- File Size: 917 KB
- Print Length: 188 pages
- Publisher: Page Publishing, Inc. (February 16, 2016)
- Publication Date: February 16, 2016
- Sold by: Amazon Digital Services LLC
- Language: English
- ASIN: B01BW29FWI
- Text-to-Speech: Enabled
- Word Wise: Enabled
- Lending: Enabled
- Amazon Best Sellers Rank: #3,384,634 Paid in Kindle Store (See Top 100 Paid in Kindle Store)
|Print List Price:||$14.95|
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U.S. Made Kindle Edition
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Top Customer Reviews
The book, US Made, comes as a surprise, a total immersion, because the reader initially is not sure of the context, timeframe, or location of that embrace. The title is not at first revealing, but, like everything else about the book, it becomes clear. The publishers allowed the author to merely engage in a “data dump” of detailed recollections, which he has backed up by persistent years of research and contact with key players in the Rwandan and DRC turmoil. It was a human tragedy hardly made clear by the international media.
The language and construction of the book are sophisticated, and yet it is clear that the author is not a native English-speaker. The book unfolds, in fact, as a real mystery, largely because it explores themes which are new to most people who may not be intimately familiar with the history and the real events which lie beneath the surface of the location of this exposé: Rwanda and the Democratic Republic of Congo.
Murphy is an unimpeachable source who emerged from the Rwandan intelligence community, and his book is at first disconcerting, because of the lack of preparatory context, the lack of “setting up” of the reader. However, it has the feeling from the beginning that it contains dark and secret insights which will disturb even those who thought that they were making sound policy decisions with regard to Africa’s Great Lakes region during the dark days of the two separate periods of genocide.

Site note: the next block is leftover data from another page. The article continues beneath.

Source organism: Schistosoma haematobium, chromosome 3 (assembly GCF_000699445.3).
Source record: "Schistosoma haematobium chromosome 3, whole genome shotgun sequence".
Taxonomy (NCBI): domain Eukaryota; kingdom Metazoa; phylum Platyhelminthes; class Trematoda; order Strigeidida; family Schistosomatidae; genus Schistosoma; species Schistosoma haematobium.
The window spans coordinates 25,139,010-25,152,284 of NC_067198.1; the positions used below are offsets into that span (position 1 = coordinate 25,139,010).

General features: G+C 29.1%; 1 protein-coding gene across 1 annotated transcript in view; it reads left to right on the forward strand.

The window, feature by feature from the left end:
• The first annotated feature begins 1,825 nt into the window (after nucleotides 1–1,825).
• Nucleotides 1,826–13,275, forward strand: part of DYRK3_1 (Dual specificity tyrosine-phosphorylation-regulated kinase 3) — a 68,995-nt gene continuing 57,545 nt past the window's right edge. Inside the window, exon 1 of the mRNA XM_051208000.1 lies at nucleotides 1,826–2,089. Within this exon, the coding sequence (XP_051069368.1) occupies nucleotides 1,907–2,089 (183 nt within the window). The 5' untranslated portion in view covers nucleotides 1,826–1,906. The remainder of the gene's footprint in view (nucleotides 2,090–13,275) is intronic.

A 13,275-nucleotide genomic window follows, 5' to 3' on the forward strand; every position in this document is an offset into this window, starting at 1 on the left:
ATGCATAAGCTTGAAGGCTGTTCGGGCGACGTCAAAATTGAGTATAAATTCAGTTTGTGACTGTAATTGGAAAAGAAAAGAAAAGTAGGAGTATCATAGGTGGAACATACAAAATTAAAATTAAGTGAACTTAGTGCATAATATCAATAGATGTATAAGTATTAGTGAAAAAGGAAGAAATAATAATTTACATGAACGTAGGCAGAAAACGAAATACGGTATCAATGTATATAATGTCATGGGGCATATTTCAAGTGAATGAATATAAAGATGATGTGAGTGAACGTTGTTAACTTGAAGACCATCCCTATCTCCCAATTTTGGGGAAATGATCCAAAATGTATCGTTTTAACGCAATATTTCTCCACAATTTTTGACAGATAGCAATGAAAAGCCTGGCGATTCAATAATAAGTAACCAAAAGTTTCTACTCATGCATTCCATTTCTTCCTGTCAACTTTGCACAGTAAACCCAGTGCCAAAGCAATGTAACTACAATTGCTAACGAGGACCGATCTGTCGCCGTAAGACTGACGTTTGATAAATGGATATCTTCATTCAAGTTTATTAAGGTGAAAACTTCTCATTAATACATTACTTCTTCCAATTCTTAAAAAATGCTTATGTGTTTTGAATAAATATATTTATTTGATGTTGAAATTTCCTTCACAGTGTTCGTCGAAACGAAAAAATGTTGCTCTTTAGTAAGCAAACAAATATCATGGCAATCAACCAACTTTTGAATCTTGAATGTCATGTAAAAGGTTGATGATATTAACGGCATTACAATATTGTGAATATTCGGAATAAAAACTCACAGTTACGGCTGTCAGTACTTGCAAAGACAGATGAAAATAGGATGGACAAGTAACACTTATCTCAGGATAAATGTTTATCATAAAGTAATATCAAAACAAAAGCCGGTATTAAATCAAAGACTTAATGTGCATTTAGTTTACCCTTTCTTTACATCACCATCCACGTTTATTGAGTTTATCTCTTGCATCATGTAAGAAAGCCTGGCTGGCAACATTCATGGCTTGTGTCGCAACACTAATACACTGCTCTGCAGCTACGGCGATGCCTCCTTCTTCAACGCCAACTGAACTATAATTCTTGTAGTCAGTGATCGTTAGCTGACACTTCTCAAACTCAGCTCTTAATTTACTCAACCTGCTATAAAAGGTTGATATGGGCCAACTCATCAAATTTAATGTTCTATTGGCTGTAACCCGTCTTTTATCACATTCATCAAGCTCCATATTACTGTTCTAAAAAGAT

It is a tale which swirls around the central theme of money. And the question of racial competition was used as the tool of acquiring power, and therefore acquiring money.
Rwanda, a former Belgian colony, was torn apart by the civil war which started in 1990 and plunged the country into, first, a Hutu genocidal assault on the Tutsi population, and then a Tutsi genocide and massacre of moderate Hutu and the killing of “suspect” Tutsis. Three western superpowers — France, the US, and UK — had an interest in the outcome of the civil war in Rwanda in order to control the African Great Lakes region which hosts most mineral resources wanted by those developed countries. France backed the Government of Pres. Juvénal Habyalimana (sometimes transliterated in the West as “Habyarimana”) and was involved in the civil war in Rwanda. The US William Clinton Administration had placed its considerable resources behind Maj.-Gen. Paul Kagame, the Rwandan rebel leader who disregarded the Arusha Peace Accord and moved to overthrow the Government and seize power in Rwanda.
The cover illustration and the back cover notes on US Made are the only set-up the reader gets: It shows US Pres. Bill Clinton shaking hands with Pres. Paul Kagame on one of his farms outside the Rwandan capital, Kigali. It is as well that the reader should have a familiarity with the events which came to a head in Rwanda on April 6, 1994, when the Presidential aircraft — a French-piloted AMD Falcon 50 — was shot down by a SA-7 shoulder-launched surface-to-air missile (brought in from Uganda), killing Pres. Habyalimana and Burundi Pres. Cyprien Ntaryamira, as they returned from a supposed peace conference in Dar-es-Salaam, Tanzania.
In reality, the French, the US, and the British, had, well before the pivotal downing of the Presidential jet, already picked their champions in the civil war. Indeed, it was a war which underscored the competition between, particularly, Paris and Washington: A rivalry — beneath the friendly smiles of foreign ministers — which continues to this day.
“J. E. Murphy” (the name is clearly a pseudonym because the writer's life is put at risk by publication of the book) takes his readers to a dark place which many politicians would have preferred left undisturbed. It should stimulate most readers to have their atlases — and their minds — open, and should raise serious questions. As difficult as it is, initially, to get into this book, it becomes engrossing and disturbing.
This is a book which you must read. God bless you, "Murphy", for having the courage to write it.